President Donald Trump's former Russia adviser Fiona Hill will warn lawmakers in the House of Representatives impeachment inquiry on Thursday against promoting falsehoods that minimize Russia's attempts to interfere in U.S. elections.
According to her prepared testimony, Hill said she has heard questions and statements from some members of the Democratic-led House Intelligence Committee that show they appear to believe Russia did not conduct a campaign against the United States during the 2016 presidential race.
"This is a fictional narrative that has been perpetrated and propagated by the Russian security services themselves," Hill, who was until July the director for European and Russian Affairs at the White House National Security Council, will say.
Some Republican members of the committee have advanced a discredited conspiracy theory, embraced by Republican President Trump, that Ukraine, not Russia, interfered in the last presidential election.
"In the course of this investigation, I would ask that you please not promote politically driven falsehoods that so clearly advance Russian interests," she will say.
Thursday's hearing marks the last scheduled day of marathon sessions by the House Intelligence Committee focused on whether Trump wrongfully pressured Ukraine's President Volodymyr Zelenskiy to investigate former Vice President Joe Biden, a Democrat bidding to face Trump in 2020.
Lawmakers also will question David Holmes, a staffer from the U.S. Embassy in Ukraine, as they seek to learn more about a phone call in which he says he overheard Trump ask about the status of the investigation.
Hill also will warn lawmakers that Russia is gearing up to repeat its election interference activities in 2020.
"We are running out of time to stop them," she will say.
Like a number of career government officials who have already testified, Hill prides herself as a nonpartisan foreign policy expert who has served Republican and Democratic presidents. A naturalized U.S. citizen, Hill describes herself as an "American by choice," tracing her poor family's roots to the same area of England as George Washington.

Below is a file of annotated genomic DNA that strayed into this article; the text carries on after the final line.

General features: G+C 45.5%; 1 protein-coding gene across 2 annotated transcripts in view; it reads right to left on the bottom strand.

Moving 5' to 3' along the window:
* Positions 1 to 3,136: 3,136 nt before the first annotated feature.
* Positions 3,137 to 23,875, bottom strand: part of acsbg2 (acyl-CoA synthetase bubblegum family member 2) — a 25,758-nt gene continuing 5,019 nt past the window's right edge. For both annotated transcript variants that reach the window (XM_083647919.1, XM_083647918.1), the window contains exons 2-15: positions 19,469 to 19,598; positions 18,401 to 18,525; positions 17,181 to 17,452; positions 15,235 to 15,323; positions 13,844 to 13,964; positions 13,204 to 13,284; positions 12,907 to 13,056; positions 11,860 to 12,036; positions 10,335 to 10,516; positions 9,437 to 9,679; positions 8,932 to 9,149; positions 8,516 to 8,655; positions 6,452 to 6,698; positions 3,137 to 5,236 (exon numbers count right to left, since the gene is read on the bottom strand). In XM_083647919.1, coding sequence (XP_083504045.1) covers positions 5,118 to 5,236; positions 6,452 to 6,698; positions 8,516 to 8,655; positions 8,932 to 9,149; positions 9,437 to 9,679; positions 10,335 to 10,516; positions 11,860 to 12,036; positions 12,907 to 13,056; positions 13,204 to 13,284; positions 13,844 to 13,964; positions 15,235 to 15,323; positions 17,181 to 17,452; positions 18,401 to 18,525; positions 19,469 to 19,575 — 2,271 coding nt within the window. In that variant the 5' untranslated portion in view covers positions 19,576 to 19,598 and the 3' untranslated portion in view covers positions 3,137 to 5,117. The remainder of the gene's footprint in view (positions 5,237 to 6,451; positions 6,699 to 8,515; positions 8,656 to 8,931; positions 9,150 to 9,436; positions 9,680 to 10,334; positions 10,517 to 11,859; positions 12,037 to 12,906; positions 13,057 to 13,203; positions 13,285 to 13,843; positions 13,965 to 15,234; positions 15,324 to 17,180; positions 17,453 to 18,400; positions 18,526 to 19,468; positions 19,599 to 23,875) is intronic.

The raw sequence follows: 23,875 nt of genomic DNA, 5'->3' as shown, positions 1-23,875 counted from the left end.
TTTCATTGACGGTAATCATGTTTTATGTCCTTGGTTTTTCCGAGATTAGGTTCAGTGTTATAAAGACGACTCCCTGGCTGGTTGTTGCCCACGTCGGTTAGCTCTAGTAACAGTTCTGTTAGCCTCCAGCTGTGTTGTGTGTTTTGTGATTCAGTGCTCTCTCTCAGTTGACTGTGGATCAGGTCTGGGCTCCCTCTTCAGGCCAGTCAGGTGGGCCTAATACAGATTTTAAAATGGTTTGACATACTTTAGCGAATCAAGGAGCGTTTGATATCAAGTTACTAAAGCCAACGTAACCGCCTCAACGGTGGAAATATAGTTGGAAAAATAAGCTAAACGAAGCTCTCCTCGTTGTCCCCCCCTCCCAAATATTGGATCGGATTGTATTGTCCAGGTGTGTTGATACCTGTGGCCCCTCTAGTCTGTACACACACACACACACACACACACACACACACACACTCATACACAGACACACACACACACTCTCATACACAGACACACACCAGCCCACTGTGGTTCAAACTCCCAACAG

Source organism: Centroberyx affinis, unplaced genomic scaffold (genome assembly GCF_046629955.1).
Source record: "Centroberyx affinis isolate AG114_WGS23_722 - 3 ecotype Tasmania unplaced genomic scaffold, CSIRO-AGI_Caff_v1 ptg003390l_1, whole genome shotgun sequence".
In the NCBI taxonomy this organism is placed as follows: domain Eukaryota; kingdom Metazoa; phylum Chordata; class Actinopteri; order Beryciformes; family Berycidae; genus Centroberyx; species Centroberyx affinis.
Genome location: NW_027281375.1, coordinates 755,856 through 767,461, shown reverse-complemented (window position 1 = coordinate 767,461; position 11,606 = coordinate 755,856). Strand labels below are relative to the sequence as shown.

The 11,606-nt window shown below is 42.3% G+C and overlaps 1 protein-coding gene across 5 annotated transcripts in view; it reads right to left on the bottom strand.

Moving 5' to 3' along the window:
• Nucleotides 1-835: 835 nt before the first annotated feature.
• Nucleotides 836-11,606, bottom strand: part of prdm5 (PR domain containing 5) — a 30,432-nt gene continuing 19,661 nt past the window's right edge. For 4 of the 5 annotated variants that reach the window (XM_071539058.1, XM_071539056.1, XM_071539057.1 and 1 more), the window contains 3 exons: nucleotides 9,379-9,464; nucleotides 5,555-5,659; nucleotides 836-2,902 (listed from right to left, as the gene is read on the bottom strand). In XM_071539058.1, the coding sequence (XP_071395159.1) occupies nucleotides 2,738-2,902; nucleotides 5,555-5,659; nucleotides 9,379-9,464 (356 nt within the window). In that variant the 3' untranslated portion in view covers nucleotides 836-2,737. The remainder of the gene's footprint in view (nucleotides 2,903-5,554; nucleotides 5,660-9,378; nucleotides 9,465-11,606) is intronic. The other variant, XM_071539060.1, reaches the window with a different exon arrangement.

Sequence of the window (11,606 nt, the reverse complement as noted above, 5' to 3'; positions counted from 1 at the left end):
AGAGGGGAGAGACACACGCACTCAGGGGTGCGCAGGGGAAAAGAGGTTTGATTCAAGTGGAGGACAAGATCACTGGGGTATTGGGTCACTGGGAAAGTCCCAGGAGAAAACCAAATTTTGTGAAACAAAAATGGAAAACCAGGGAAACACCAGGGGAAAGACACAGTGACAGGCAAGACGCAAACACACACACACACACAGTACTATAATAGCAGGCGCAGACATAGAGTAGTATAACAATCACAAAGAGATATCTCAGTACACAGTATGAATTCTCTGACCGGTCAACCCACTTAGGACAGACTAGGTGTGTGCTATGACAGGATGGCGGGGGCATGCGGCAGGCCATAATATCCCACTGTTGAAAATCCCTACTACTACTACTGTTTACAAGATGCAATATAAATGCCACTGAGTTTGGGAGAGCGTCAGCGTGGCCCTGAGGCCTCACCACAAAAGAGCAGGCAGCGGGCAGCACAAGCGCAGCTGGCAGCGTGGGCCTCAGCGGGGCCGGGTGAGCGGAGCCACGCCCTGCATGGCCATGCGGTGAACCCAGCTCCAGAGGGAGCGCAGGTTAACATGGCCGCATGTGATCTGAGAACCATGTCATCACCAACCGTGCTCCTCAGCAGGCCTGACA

In prior testimony on Oct. 14, Hill recounted a July 10 meeting at the White House that she attended with senior Ukrainian and U.S. officials at which the investigation was discussed.
Hill recalled a meeting between U.S. and Ukrainian officials that national security adviser John Bolton cut short after Gordon Sondland, Trump's ambassador to the European Union, blurted out that there was an agreement for a White House meeting if Ukraine started certain investigations.
Holmes, meanwhile, told lawmakers in closed-door testimony that he heard Trump’s voice on a July 26 phone call with Sondland in which Trump asked about Ukraine's willingness to carry out an unspecified investigation.
"So, he's gonna do the investigation?" Trump asked Sondland, referring to Zelenskiy, according to Holmes' previous testimony.
"He's gonna do it," replied Sondland, according to Holmes.
Sondland added the Ukrainian president would do "anything you ask him to," Holmes said.
Holmes' account ties Trump directly to an effort to get Ukraine to launch an investigation, though his recounting of the overheard telephone call does not explicitly cite the Bidens.
Trump has denied wrongdoing, verbally assailed witnesses, and described the impeachment proceedings as a "witch hunt." He also says he does not remember the call with Sondland.
U.S. intelligence agencies and former Special Counsel Robert Mueller have determined that Russia interfered in the 2016 presidential race with a campaign of hacking and propaganda intended to sow discord in the United States, boost Trump's candidacy and harm his Democratic opponent Hillary Clinton.